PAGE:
Desmond T. Doss

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Desmond Doss in 1945
I felt it an honor to serve my country, God and country, same as the rest of them. The only thing, I just didn't want to take life.
I was praying the whole time. I just kept praying, "Lord, please help me get one more." When I got this, I said, "Lord, please help me get one more."

Desmond Thomas Doss (February 7, 1919 – March 23, 2006) was a United States Army corporal who served as a combat medic with an infantry company in the Battle of Okinawa during World War II and saved the lives of 75 men for which he became the only conscientious objector to receive the Medal of Honor during the war. His life has been the subject of books, the 2004 documentary and the 2016 Oscar nominated film Hacksaw Ridge, where he was portrayed by Andrew Garfield.


  • Blood had run down into the fella's face and eyes. He was laying there just groaning and calling for a medic. I took water from my canteen, got some bandage, and I washed his face. And when that blood was washed from his eyes, his eyes came open. Man, he just lit up. He says, "I thought I was blind." And if I hadn't got anything more out of the war than that smile he gave me, I'd have been well repaid.
    • The Conscientious Objector documentary (2004)
  • I was praying the whole time. I just kept praying, "Lord, please help me get one more." When I got this, I said, "Lord, please help me get one more."
    • The Conscientious Objector documentary (2004)

Interview with AMEDD Center of History & Heritage (1987)[edit]

Interview (20 March 1987)

  • I was working in Newport News, Virginia, in a shipyard in defense work. I could have been deferred. In fact, my boss even offered to defer me, but I was in good health and I felt like it would be an honor to serve God and country. So, I didn't want to be known as a 4-F so I would rather go in.
  • I didn't believe in taking a life. I felt like God gave life, it wasn't for me to take. When I was growing up, I was the [unclear] child. My mother had a picture of the Ten Commandments illustrated and showed a picture of Cain, and Cain killed his brother Abel and I wondered how in the world could a brother do such a thing. That had some impression.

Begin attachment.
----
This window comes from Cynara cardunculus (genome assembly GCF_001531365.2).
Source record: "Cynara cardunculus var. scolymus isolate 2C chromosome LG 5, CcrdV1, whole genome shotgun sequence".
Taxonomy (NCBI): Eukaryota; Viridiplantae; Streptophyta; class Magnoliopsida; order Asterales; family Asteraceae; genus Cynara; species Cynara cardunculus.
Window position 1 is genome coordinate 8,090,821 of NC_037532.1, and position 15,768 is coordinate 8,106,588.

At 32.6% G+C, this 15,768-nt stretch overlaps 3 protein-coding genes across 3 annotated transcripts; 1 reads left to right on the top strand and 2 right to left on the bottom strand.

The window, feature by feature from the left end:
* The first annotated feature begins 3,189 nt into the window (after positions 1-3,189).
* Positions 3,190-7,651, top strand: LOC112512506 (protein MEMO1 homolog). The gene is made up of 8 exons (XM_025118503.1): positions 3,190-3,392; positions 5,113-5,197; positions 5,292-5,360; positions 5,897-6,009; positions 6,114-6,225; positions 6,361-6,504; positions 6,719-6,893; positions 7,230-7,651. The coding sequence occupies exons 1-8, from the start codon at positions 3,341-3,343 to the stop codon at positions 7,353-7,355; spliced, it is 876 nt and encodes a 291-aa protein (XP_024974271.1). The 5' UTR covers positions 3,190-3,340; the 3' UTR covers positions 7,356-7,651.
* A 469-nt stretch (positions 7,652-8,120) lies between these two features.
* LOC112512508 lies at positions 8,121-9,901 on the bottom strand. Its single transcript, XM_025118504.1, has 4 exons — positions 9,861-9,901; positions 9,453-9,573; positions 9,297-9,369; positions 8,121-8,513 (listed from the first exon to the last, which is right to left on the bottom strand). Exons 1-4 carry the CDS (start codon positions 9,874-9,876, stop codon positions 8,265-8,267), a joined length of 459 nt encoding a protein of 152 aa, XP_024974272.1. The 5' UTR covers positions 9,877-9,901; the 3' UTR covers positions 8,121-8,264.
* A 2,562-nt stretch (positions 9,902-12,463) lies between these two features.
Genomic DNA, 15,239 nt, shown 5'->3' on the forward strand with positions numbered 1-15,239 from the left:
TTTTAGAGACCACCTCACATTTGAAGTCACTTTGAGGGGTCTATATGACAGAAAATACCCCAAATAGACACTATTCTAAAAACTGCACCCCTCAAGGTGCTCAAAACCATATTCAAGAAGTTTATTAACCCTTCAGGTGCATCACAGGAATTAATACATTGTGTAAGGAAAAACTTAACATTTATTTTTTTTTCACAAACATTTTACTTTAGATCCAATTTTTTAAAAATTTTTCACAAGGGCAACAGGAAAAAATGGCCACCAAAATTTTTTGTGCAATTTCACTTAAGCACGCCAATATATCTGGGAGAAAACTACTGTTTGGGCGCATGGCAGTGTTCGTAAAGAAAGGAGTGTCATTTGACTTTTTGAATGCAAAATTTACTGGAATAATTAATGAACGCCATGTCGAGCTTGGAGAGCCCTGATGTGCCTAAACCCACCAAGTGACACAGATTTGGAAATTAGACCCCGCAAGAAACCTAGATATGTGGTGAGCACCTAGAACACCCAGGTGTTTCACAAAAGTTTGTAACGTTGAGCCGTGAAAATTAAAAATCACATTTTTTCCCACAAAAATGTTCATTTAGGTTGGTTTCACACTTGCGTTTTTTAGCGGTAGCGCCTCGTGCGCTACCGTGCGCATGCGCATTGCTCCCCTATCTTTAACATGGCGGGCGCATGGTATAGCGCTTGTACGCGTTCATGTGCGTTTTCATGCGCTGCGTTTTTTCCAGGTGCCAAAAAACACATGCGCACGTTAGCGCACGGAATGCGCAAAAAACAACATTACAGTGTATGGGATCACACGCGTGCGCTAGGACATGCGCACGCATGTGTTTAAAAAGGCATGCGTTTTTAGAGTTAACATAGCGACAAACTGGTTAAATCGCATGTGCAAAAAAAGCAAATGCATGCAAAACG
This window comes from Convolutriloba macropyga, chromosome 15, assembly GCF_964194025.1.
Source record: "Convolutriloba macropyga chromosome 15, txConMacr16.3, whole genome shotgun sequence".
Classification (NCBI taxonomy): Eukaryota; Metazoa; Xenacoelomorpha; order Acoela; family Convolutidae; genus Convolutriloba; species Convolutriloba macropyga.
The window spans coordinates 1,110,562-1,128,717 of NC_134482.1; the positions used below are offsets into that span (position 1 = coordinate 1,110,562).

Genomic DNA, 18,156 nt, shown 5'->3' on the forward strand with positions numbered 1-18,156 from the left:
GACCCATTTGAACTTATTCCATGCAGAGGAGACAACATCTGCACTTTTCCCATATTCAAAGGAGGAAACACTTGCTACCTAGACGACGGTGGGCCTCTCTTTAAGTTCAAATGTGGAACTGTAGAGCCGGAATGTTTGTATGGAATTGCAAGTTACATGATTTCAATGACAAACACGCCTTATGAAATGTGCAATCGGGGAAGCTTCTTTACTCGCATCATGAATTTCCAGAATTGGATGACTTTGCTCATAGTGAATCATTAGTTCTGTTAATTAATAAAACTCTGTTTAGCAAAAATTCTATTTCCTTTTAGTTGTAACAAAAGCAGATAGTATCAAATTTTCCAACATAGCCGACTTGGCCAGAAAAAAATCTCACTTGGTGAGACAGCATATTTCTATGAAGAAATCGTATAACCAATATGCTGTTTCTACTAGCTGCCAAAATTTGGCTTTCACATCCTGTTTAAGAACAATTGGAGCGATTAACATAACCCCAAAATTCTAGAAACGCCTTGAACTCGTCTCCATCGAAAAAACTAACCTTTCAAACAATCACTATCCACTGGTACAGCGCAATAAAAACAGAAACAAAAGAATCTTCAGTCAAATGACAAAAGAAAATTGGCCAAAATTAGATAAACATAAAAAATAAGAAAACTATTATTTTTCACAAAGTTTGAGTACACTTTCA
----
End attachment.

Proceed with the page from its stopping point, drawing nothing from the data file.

• I felt it an honor to serve my country, God and country, same as the rest of them. The only thing, I just didn't want to take life. I wanted to save life instead of taking life and for them to look at my records, which they did.
  • I was conscientious and I like to call myself a conscientious cooperator instead of objector because we believe in serving our country in every way possible, same as anyone else. Only thing we didn't want to do is take life, like I mentioned before. God gave life, Christ is our example, I want to be him.
  • I sincerely believe that all my men prayed with me before. At this same time cause there is no such thing as infidel when you're facing death. I know cause I've had some of the men come to me and ask, pray for me, even though they gave me a hard time in times past. When I finished praying, I went up, push up, I pushed over against these Japanese positions. Got pinned down, we couldn't move. While we were pinned down and couldn't move A company was over to our left and they was supposed to come over to help us, meet us to try and knock these Japanese positions.
  • I had a, I prayed and I'm sure my wife, my mother and a lot others were praying for me. I was trying to take the safest precautions I could, but I felt like my life should be no more important than my buddies. My men reminded me of my family. There's something about combat that actually makes you more closely tied to each other. I think you are almost your own blood kin. Those men trusted me.